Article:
- is used in the zone, and
- was acquired by purchase from an unrelated party after December 31, 2017.
There are many complicated rules involved in structuring a Qualified Opportunity Fund. The U.S. Treasury has issued extensive proposed regulations on opportunity zones, and guidance and practice are still developing.
So How Would the Opportunity Zones Be Used to Create Businesses and Help Displaced Workers?
The basic idea is that fund managers would create private equity funds constituting Qualified Opportunity Funds to seek investment opportunities in places that
- are in or near communities that will need employment for displaced coal workers and
- are located in opportunity zones.
The capital gain tax benefits to investors in Qualified Opportunity Funds should facilitate the raising of capital by these fund managers. The investors can be from anywhere in the country—they do not have to reside in the opportunity zones or in that state.
While fund managers are generally private individuals (or management companies formed by private individuals), public entities or not-for-profit entities could also be fund managers. For example, a public utilities commission or a government-formed green bank or green fund might potentially be a fund manager, as might a not-for-profit entity formed to facilitate the employment of displaced coal workers.
It may be desirable, for regulatory or legal reasons, for the governmental entity or not-for-profit entity to form a wholly-owned entity, such as a limited liability company, to be the actual fund manager. In addition, federal, state, and local law constraints, including the laws and regulations governing the particular public utility commission or other public or not-for-profit entity and any other applicable regulatory or legal regimes, would have to be considered. However, this kind of structure might be worth exploring to jump-start fund formation.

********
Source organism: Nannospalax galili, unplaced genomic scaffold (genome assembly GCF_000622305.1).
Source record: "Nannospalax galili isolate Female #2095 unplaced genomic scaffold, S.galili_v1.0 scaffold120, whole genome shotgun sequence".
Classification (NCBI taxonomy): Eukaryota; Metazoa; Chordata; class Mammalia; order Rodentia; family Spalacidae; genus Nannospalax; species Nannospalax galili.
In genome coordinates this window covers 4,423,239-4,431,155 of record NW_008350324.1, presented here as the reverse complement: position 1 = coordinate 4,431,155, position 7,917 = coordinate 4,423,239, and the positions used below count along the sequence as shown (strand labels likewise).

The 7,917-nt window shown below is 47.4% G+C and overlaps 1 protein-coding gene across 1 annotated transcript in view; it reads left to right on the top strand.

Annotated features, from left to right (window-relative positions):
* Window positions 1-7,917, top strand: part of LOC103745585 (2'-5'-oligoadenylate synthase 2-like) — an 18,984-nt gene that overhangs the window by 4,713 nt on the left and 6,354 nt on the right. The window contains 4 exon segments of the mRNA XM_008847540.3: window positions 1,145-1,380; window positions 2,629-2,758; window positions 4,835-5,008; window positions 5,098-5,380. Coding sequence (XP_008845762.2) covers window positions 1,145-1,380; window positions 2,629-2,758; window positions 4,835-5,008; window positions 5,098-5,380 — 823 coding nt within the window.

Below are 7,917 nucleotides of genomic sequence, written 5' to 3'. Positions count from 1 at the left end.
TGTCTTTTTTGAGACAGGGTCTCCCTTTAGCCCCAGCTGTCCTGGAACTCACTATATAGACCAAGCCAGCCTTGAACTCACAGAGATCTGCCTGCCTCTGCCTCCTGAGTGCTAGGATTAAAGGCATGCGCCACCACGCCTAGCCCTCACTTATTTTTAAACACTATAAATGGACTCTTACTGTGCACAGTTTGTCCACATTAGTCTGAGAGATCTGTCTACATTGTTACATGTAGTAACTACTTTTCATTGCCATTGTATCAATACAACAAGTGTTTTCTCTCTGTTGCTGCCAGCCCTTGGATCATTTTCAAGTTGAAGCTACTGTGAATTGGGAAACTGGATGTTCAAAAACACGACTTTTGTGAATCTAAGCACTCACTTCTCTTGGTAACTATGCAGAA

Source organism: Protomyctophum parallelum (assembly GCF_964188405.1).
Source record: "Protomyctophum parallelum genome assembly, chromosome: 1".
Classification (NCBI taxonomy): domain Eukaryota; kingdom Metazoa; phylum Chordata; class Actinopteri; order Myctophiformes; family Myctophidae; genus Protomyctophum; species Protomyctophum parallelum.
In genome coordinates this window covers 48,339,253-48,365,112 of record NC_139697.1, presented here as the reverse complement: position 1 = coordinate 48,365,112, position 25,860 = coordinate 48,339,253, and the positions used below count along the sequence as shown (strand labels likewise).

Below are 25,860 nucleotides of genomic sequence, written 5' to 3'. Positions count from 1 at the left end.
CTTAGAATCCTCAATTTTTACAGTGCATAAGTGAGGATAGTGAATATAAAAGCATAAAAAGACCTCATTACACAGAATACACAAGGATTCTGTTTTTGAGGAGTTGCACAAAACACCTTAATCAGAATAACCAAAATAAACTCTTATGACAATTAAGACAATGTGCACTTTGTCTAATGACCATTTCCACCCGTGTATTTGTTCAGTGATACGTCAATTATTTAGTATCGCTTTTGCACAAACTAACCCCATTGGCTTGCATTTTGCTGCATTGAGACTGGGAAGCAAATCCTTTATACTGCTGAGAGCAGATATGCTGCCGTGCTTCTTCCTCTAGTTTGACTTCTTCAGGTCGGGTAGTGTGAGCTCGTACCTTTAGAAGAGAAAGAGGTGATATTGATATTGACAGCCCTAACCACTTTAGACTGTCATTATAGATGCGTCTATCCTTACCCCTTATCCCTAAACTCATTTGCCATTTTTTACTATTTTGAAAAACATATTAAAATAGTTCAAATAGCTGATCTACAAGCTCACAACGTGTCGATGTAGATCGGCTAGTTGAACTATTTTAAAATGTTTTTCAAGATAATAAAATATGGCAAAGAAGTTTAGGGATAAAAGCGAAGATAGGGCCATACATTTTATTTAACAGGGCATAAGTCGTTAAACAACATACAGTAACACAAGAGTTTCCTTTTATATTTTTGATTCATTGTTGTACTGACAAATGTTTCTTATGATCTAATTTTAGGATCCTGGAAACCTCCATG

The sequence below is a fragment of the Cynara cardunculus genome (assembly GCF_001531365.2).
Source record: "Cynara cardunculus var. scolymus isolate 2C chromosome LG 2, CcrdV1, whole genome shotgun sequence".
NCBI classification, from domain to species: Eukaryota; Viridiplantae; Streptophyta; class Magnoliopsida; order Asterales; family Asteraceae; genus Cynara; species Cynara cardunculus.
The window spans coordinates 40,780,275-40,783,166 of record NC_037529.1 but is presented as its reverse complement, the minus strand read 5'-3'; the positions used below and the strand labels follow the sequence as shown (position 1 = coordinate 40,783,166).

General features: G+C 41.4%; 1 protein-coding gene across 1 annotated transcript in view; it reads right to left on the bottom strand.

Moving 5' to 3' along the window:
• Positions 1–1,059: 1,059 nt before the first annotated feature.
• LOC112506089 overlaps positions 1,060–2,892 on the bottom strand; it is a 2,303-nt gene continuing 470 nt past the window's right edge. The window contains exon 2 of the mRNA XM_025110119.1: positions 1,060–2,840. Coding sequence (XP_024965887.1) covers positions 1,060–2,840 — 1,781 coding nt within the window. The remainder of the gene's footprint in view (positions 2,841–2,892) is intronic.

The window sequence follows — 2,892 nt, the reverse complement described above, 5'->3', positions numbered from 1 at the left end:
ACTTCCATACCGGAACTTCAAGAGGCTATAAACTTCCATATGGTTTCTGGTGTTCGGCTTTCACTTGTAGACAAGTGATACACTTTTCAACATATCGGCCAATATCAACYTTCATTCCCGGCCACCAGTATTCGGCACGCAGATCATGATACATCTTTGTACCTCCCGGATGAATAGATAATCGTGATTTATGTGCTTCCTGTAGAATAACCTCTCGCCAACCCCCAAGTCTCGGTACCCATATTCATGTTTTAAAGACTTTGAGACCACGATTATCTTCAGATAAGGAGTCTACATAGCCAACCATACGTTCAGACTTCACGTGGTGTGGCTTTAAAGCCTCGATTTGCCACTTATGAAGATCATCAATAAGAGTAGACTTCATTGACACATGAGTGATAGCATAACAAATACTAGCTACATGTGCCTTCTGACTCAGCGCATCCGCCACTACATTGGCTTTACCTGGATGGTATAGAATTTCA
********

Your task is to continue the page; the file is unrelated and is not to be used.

Under this law, the tax incentives should generally be available for any type of business investment that provides employment for displaced coal workers, including clean energy production, such as solar or wind, or energy efficiency (EE). For instance, a business in a QOZ implementing EE features in new construction or doing EE retrofits could potentially qualify.
Gov. Newsom's May Revision to the budget includes a key sentence in the first paragraph of page 74 outlining the importance to decrease demand and supply of fossil fuels in a just and equitable manner:
"The May Revision also recognizes the need for careful study and planning to decrease demand and supply of fossil fuels, while managing the decline in a way that is economically responsible and sustainable."
Proposed legislation in California, such as AB 383, and AB 857 and other states could further help opportunity zones transform the environment and economy in impacted communities.
Qualified Opportunity Funds are new and there are many questions swirling about their formation, conditions and operation. However, they have the potential to be a powerful tool to attract investment in businesses that hire displaced coal plant and mine workers.
To get the fullest capital gains tax benefit on the appreciated assets whose proceeds are invested in a Qualified Opportunity Fund, investors must invest in the fund by the end of 2019. The time to invest in Qualified Opportunity Funds is now!
The foregoing general discussion is not legal or tax advice. Readers are urged to consult with their own legal and tax advisors about the tax, legal and regulatory issues in connection with the matters discussed above.